Updated: January 28, 2020 9:51:09 am
On the face of it, the Google CEO Sundar Pichai’s recent support for a temporary ban on facial recognition technologies seems uncharacteristic. It is not often that companies developing a technology call for its ban. Their interest is in promoting the use of technology, not proscribing it. Not every one of the leading tech companies agree with Google on facial recognition.
Brad Smith, the president of Microsoft, has questioned the idea of a ban. Calling facial recognition a “young technology”, Smith said “it will get better. But the only way to make it better is actually to continue developing it. And the only way to continue developing it actually is to have more people using it.” Microsoft wants the scalpel rather than a meat cleaver in addressing the problems posed by the new technologies. IBM has taken a step forward in developing the “policy scalpel” by setting up a “lab” that will generate actionable ideas for policymakers to manage the emergence of new technologies like facial recognition that are shaping our digital future. The idea is to develop “precision regulation” rather than enforce “blunt” instruments like the ban.
The debate on finding the right balance between regulation and promotion of emerging technologies comes in the wake of leaked plans of the EU to issue a temporary ban on the use of facial recognition technologies by private and public entities. The ban could be up to five years. The proposed ban is not a comprehensive one, and will be applicable to the use of facial recognition in public spaces.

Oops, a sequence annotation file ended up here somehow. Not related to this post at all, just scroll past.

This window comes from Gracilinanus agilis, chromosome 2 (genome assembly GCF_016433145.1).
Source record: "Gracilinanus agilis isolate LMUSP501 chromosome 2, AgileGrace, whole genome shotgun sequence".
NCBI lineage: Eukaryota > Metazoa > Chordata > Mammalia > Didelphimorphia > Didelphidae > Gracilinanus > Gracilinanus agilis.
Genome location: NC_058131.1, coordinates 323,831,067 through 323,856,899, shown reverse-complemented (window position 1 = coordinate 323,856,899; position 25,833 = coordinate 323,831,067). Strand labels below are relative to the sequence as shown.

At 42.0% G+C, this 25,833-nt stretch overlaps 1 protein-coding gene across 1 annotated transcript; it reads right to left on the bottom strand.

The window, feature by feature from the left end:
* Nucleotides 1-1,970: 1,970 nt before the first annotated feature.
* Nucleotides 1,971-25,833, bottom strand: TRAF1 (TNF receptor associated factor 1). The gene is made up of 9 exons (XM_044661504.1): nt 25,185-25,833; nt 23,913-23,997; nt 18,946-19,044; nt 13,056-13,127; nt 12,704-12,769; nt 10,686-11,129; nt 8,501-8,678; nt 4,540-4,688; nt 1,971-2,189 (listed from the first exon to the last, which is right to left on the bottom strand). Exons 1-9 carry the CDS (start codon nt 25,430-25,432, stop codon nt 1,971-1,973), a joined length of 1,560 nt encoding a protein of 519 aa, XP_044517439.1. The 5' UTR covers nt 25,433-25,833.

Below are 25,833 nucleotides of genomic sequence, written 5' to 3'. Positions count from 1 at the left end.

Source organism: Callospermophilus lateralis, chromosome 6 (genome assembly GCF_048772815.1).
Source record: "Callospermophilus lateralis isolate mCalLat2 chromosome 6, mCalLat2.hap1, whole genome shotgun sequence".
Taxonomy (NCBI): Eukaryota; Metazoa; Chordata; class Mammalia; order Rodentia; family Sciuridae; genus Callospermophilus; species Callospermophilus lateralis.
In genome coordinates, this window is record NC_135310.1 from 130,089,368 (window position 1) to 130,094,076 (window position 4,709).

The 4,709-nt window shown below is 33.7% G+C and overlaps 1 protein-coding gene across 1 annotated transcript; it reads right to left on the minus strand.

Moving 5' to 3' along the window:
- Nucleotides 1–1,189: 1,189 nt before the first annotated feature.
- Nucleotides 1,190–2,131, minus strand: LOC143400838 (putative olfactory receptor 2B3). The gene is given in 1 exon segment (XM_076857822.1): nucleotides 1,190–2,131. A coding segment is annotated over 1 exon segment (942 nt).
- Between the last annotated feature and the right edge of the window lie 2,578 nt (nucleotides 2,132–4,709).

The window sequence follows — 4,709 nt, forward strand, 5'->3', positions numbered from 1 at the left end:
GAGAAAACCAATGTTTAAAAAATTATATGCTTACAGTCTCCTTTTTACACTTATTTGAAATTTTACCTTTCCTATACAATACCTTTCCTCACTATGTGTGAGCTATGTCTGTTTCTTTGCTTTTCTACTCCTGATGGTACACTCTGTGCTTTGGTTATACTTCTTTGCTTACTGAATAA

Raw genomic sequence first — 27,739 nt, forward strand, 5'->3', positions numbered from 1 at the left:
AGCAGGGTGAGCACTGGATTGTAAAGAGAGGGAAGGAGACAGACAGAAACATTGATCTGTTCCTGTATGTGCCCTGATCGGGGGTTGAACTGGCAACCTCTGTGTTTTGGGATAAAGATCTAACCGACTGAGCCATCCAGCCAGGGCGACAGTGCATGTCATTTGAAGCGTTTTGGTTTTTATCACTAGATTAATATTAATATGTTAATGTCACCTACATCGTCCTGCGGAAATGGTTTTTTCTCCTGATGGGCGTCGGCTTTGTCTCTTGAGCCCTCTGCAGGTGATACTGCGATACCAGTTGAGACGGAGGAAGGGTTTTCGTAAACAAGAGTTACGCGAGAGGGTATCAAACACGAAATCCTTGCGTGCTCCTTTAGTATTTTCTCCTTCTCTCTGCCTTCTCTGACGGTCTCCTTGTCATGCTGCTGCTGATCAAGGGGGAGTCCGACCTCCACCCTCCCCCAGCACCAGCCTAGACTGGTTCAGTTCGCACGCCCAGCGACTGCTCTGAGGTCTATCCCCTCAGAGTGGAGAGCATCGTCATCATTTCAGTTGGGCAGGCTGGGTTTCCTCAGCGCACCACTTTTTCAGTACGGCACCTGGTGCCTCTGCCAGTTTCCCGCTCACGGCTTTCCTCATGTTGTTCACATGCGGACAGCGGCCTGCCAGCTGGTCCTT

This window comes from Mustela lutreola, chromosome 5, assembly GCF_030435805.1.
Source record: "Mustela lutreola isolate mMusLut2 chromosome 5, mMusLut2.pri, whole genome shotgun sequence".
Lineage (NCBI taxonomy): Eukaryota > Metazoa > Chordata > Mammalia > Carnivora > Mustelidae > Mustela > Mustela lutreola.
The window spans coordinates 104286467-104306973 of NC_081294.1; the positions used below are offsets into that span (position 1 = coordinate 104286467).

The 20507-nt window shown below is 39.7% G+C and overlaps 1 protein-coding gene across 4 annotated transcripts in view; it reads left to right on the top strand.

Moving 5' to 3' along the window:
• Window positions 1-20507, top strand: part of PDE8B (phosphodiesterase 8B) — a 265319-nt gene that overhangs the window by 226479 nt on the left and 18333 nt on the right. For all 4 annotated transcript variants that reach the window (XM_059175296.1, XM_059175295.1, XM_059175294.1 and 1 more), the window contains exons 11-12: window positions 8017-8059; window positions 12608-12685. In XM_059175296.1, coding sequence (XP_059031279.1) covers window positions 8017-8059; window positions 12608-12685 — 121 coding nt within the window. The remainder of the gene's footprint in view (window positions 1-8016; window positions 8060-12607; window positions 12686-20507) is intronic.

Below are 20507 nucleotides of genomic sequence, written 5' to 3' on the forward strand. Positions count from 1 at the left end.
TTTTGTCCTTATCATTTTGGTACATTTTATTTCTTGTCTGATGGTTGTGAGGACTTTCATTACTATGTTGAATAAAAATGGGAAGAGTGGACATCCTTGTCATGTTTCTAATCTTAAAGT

The new thinking on facial recognition is part of an EU white paper, likely to be issued next month, on guidelines to regulate the use of artificial intelligence and other digital technologies.
The intensifying global debate also coincides with India’s own plans to roll out a massive project on deploying facial recognition technologies, essentially for law enforcement. The international discourse, hopefully, provides the context for developing a broad and effective Indian policy framework for the use of facial recognition.
Well before the EU had begun to discuss a temporary ban on facial recognition, there has been a “techlash” against the companies that have so dramatically altered our lives in the last few years. For nearly two decades, the idea that “digital is different” and does not need public oversight had triumphed in most capitals of the world. The main argument was that regulation constrains technological innovation and retards progress.
But the triumph of the digital companies, especially at the federal level in the US, has been muddied by state-level regulations across America. The urge to regulate has triggered widespread concerns about the dangers of digitalisation, especially the use of big data and AI by private companies as well as governments.
If companies were seen as monetising the data generated by the widespread use of digital platforms like Google and Facebook, China became the prime example of states using data and information to exercise ever more control over their citizens.